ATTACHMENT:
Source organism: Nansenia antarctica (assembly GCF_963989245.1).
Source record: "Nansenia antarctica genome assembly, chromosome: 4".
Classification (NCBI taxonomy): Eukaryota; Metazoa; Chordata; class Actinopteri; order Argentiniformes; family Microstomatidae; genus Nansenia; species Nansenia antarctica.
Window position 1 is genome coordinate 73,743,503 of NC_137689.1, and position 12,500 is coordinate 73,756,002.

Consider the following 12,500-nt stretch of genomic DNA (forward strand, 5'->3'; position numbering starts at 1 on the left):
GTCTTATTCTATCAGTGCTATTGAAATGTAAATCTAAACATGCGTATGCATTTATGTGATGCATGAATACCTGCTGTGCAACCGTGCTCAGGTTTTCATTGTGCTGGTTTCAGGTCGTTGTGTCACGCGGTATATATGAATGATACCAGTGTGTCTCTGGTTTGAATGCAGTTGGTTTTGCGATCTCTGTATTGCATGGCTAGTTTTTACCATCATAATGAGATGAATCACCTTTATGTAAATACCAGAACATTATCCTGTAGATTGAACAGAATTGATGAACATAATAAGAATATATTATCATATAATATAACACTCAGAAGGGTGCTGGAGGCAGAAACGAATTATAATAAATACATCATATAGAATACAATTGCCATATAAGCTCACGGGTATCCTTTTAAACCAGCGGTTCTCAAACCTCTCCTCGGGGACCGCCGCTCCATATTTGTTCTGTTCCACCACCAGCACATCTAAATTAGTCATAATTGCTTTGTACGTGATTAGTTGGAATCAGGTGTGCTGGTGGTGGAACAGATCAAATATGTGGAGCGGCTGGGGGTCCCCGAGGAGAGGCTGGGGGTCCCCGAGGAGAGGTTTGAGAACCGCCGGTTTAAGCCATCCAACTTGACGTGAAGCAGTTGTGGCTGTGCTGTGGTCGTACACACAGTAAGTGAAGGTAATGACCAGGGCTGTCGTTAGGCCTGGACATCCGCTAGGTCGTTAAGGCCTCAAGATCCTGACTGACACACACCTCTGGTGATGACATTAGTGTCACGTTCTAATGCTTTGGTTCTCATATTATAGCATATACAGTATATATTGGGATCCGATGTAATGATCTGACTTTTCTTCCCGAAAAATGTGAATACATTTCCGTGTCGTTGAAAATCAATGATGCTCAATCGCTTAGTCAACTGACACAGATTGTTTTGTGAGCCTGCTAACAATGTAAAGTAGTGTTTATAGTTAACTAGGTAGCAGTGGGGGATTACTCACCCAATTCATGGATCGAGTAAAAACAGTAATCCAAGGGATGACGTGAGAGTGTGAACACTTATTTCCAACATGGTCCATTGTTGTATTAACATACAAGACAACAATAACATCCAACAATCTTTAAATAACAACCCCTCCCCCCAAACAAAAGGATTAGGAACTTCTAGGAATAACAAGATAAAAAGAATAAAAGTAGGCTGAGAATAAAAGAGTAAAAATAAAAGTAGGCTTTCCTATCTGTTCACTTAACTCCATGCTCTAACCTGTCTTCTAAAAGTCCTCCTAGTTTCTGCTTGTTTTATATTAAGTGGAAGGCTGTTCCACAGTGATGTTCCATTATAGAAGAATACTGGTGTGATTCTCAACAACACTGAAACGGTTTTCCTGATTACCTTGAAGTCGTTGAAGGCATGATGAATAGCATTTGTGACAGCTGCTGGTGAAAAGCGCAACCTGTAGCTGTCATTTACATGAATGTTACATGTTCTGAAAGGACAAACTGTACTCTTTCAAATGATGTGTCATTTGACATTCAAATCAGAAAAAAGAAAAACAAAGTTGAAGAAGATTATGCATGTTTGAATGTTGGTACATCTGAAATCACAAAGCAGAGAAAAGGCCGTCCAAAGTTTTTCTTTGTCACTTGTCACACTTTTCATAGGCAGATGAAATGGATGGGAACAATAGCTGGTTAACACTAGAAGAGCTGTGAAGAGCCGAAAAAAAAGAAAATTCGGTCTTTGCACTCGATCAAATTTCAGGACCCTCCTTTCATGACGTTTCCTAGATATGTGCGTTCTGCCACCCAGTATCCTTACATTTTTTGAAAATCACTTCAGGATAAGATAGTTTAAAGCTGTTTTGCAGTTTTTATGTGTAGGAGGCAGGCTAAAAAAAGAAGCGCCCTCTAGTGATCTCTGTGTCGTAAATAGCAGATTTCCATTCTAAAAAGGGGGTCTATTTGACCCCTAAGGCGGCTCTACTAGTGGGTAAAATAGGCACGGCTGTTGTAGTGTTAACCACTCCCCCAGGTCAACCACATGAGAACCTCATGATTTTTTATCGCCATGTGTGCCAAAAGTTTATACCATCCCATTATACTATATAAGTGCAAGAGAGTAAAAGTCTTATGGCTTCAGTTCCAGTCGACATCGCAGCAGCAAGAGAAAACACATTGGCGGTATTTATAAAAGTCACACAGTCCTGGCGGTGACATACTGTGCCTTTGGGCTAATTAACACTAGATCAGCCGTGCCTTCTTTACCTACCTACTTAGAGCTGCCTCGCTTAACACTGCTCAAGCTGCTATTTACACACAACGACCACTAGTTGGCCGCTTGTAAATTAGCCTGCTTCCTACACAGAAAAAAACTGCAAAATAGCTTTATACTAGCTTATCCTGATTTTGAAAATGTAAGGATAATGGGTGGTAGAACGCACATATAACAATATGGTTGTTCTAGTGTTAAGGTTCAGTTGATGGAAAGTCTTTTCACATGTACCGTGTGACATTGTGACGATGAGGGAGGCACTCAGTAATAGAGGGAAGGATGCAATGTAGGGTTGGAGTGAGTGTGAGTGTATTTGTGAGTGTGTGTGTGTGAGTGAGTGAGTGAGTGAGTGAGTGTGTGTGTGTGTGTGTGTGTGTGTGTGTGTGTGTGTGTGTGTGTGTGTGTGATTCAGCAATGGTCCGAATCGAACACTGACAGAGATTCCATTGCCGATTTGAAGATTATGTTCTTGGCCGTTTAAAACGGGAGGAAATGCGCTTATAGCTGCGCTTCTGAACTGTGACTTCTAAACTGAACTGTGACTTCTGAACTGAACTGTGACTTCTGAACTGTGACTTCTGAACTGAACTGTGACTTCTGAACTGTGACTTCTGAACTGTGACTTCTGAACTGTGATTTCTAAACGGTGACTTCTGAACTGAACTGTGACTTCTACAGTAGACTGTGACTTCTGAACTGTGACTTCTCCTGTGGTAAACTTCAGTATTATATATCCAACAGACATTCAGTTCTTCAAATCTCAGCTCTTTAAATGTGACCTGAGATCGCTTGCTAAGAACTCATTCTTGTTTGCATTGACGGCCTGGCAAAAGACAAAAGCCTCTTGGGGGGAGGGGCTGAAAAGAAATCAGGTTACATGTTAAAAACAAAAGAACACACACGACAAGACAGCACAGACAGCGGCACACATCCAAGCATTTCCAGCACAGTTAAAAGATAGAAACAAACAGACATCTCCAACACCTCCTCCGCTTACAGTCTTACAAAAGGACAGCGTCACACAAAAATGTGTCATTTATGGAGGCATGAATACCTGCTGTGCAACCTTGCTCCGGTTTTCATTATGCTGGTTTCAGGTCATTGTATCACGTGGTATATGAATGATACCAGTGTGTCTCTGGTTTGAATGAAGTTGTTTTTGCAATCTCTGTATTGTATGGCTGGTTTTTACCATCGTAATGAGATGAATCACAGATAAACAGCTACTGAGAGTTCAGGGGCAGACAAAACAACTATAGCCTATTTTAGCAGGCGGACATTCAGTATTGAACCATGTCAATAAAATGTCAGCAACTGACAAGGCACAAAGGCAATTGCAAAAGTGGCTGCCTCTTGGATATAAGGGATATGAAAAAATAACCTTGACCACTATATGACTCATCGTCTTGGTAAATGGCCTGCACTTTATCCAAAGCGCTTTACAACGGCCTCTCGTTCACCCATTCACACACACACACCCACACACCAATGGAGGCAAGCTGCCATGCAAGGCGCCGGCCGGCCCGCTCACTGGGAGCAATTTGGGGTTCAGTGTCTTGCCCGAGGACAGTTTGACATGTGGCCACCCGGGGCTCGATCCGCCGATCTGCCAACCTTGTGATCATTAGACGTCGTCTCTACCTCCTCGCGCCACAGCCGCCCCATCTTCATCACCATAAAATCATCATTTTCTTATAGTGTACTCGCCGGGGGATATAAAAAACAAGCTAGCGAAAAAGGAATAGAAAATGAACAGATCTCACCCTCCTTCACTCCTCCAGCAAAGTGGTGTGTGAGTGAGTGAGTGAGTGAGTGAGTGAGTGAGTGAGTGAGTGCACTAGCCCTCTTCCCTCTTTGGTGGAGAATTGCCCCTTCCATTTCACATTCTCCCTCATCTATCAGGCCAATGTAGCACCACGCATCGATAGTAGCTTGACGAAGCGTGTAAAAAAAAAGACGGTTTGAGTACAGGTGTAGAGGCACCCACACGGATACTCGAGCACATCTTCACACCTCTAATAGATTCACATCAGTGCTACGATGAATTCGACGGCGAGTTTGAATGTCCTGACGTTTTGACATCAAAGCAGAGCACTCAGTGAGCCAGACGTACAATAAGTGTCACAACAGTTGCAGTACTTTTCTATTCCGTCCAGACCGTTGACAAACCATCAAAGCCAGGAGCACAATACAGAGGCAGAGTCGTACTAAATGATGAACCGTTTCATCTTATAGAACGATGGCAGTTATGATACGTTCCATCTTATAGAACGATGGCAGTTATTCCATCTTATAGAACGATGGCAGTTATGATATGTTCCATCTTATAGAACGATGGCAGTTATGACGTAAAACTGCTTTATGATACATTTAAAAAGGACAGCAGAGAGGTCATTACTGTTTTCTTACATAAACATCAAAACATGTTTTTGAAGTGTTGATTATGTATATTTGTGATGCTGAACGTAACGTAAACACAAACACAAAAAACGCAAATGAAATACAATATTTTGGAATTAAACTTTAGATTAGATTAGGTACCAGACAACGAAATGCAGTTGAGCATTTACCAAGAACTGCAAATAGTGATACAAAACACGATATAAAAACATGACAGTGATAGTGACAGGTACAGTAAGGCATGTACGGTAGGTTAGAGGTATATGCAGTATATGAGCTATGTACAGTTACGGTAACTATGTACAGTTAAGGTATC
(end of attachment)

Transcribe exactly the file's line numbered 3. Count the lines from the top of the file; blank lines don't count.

Classification (NCBI taxonomy): Eukaryota; Metazoa; Chordata; class Actinopteri; order Argentiniformes; family Microstomatidae; genus Nansenia; species Nansenia antarctica.